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Rev. Alban Butler (1711–73). Volume I: January. The Lives of the Saints. 1866.

January 17

St. Nennius, or Nennidhius, Abbot in Ireland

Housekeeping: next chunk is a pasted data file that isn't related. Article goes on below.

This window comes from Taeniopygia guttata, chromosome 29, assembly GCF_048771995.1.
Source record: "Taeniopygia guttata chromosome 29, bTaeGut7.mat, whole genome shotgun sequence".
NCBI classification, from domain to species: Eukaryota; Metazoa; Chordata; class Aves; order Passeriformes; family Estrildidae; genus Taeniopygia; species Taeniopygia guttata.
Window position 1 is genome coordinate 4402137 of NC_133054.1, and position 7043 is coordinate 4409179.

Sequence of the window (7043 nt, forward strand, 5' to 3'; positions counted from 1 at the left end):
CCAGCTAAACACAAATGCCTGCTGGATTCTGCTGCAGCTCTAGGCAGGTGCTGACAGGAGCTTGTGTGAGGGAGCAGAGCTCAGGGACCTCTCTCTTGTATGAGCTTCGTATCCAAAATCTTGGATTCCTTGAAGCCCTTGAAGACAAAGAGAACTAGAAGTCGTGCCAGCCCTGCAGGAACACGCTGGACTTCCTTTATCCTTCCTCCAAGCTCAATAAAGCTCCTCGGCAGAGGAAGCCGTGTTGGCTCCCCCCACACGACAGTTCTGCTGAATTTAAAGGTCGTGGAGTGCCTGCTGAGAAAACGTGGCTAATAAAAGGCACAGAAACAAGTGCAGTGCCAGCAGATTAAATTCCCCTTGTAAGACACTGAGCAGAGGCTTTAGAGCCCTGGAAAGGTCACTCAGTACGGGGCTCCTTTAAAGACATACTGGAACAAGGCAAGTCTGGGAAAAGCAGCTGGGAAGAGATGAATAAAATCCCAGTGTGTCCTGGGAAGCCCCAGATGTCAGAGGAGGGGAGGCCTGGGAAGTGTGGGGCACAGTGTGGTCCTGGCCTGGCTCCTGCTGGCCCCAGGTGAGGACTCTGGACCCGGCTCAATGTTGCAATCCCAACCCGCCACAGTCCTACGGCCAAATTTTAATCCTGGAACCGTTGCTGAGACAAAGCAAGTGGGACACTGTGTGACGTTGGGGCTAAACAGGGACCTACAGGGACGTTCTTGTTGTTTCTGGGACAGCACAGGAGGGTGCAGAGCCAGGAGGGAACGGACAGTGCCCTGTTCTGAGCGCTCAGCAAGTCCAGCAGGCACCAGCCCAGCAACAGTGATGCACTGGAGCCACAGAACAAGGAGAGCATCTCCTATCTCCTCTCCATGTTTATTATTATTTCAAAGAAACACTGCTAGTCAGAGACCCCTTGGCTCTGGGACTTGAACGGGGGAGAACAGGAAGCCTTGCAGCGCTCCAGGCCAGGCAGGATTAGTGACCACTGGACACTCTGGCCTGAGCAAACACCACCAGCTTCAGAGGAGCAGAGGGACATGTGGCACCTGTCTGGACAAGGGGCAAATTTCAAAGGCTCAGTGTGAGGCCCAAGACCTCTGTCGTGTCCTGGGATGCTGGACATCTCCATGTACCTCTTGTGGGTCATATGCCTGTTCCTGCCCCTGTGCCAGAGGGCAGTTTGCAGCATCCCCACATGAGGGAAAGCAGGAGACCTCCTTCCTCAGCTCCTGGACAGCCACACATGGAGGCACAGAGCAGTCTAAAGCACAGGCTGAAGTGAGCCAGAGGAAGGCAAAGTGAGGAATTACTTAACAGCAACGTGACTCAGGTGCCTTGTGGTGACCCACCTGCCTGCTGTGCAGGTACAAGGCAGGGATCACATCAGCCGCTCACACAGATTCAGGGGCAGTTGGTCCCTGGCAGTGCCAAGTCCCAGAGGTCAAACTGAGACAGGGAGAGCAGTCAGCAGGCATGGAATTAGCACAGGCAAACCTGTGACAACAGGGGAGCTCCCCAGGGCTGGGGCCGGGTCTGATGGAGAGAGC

DESPISING the vanities of the world, though of the race of the monarchs of Ireland, from his youth made the science of the cross of Christ the sole object of his ambition; and to engrave in his heart the lessons which our divine Redeemer taught by that adorable mystery, was the centre of all his desires. Having passed many years, first in the school of St. Fiechus, archbishop of Leinster, and afterwards in the celebrated monastery of Clonard, in the province of Meath, under its holy founder St. Finian, he retired into the isle of Inis-muighe-samb, in the lake of Erne, in the province of Ulster. Here, in process of time, he became the director of many souls in the paths of christian perfection, founded a great monastery, and, on account of his eminent sanctity, and the number of illustrious disciples whom he left behind him, is called one of the twelve apostles of Ireland. He flourished in the sixth century, and has been honoured in Ireland among the saints. F. Colgan was not able to meet with any acts of his life, though he is mentioned in the lives of several other Irish saints. A church in the isle of the lake, formed by the river Erne, is dedicated to God under his invocation.  1